When I am asked about how women who choose illegal abortions should be punished, I reframe the question in order to get at the moral logic that hides behind our conflicting emotions. The larger question we should ask is, “What punishment should women receive when they kill any of their children, born or unborn?”
… If we can agree that this woman [in a case involving a mother alleged to have smothered her newborn child] should have been punished for what was undoubtedly infanticide, then we should ask, “What should the punishment be if she had killed the baby five minutes earlier while it was in her womb?” I don’t think such a small difference in time and the location of the baby would change our intuitions about the matter.
Trent myopically focused on his arguments establishing the personhood of the unborn child, not taking into account at all any consideration as to how such legislation would affect women’s lives—their very lives, which could be placed at risk if every suspected pregnancy loss is investigated as a potential crime, and which you’d think should be just as valuable as the lives of unborn children.
That incident became for me an epiphany, opening my eyes to the fact that many people who call themselves “pro-life” aren’t actually concerned about the life of every human being from conception to natural death. “Pro-life,” for them, seems to mean forcing women to give birth. Nothing more. In fact, politically conservative pro-lifers will become quite defensive when progressive pro-lifers point out that strengthening the social safety net by focusing on job creation, universal health care, paid maternity and family leave, and other life-sustaining policies that support pregnant women and their families can cut the abortion rate (thereby saving children’s lives) and should be considered a valid approach to pro-life advocacy.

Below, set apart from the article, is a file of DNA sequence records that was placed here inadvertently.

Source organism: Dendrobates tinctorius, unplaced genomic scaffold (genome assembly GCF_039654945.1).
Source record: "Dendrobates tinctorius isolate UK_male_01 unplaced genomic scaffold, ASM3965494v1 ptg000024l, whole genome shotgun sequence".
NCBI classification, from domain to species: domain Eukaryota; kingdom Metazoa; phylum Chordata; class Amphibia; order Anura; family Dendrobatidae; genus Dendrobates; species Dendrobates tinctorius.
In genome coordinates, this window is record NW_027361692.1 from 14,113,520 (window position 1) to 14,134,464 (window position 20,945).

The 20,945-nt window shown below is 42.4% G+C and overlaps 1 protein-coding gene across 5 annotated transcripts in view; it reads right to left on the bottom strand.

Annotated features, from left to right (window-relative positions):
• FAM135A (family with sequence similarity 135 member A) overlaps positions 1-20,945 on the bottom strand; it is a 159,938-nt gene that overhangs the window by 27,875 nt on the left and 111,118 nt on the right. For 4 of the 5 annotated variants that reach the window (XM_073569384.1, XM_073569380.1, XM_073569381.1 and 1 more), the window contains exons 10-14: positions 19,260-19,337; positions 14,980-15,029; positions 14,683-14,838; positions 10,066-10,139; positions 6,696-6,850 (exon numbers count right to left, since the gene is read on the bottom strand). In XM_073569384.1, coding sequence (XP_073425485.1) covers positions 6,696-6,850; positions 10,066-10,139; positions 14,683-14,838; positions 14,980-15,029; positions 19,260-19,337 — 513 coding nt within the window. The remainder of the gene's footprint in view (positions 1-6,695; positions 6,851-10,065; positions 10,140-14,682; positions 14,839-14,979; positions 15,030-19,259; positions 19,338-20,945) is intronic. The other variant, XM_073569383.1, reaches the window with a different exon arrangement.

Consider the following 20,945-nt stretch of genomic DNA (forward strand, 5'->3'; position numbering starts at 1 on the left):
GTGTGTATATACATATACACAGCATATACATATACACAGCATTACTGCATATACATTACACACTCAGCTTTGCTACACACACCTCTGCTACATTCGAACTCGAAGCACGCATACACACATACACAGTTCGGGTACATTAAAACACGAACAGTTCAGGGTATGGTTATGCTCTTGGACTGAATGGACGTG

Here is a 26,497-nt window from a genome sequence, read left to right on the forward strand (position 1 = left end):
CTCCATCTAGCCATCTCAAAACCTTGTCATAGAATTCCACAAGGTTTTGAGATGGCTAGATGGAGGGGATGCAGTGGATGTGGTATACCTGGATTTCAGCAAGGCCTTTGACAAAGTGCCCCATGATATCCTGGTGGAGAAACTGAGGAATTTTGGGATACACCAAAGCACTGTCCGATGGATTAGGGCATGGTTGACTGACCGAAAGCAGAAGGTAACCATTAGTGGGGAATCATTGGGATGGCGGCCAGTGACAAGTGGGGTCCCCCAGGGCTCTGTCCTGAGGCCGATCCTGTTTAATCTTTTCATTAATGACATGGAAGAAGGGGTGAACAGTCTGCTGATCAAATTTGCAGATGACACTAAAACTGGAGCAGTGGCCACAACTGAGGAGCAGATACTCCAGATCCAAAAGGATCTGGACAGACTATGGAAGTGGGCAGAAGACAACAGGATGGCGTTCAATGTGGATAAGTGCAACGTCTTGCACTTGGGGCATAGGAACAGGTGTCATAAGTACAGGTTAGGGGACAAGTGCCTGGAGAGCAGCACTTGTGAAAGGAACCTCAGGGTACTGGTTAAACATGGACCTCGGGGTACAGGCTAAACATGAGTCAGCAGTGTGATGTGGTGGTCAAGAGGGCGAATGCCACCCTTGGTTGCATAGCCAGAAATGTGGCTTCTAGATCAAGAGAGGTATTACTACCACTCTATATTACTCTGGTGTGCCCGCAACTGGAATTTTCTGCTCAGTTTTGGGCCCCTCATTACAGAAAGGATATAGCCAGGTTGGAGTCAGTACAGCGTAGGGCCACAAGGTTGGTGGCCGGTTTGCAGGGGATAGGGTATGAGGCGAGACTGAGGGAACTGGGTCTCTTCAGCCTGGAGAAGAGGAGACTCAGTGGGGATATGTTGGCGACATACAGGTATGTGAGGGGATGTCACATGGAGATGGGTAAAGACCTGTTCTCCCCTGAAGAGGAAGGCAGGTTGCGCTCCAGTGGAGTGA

Once I realized the power dynamic at play in conventional “pro-life” advocacy, I realized that I could no longer support “pro-life” legislation or candidates who sought to end abortion through forced birth, without regard to the freedom of women to act in concert with their doctors to make choices about health care for themselves and their children.
I still believe that abortion ends a human life. I still believe that direct, voluntary, induced abortion is grave matter and could rise to mortal sin if the individuals involved act with sufficient knowledge and deliberate consent. I want to live in a country where every child, born or unborn, is recognized as a unique, unrepeatable gift from God and is welcomed by his or her parents and supported by the community. I am pro-life.
But I also don’t think that a culture of life can or should be achieved by disregard for human freedom, for individual circumstances, for public health, or for the lives of women. The loss of a pregnancy is always a tragedy. It always results in a child’s death. But not every abortion qualifies as murder and I believe that laws that treat every abortion as a potential crime cause more harm than good. In this regard, I am pro-choice.
(Image: Pregnant woman, Pixabay.)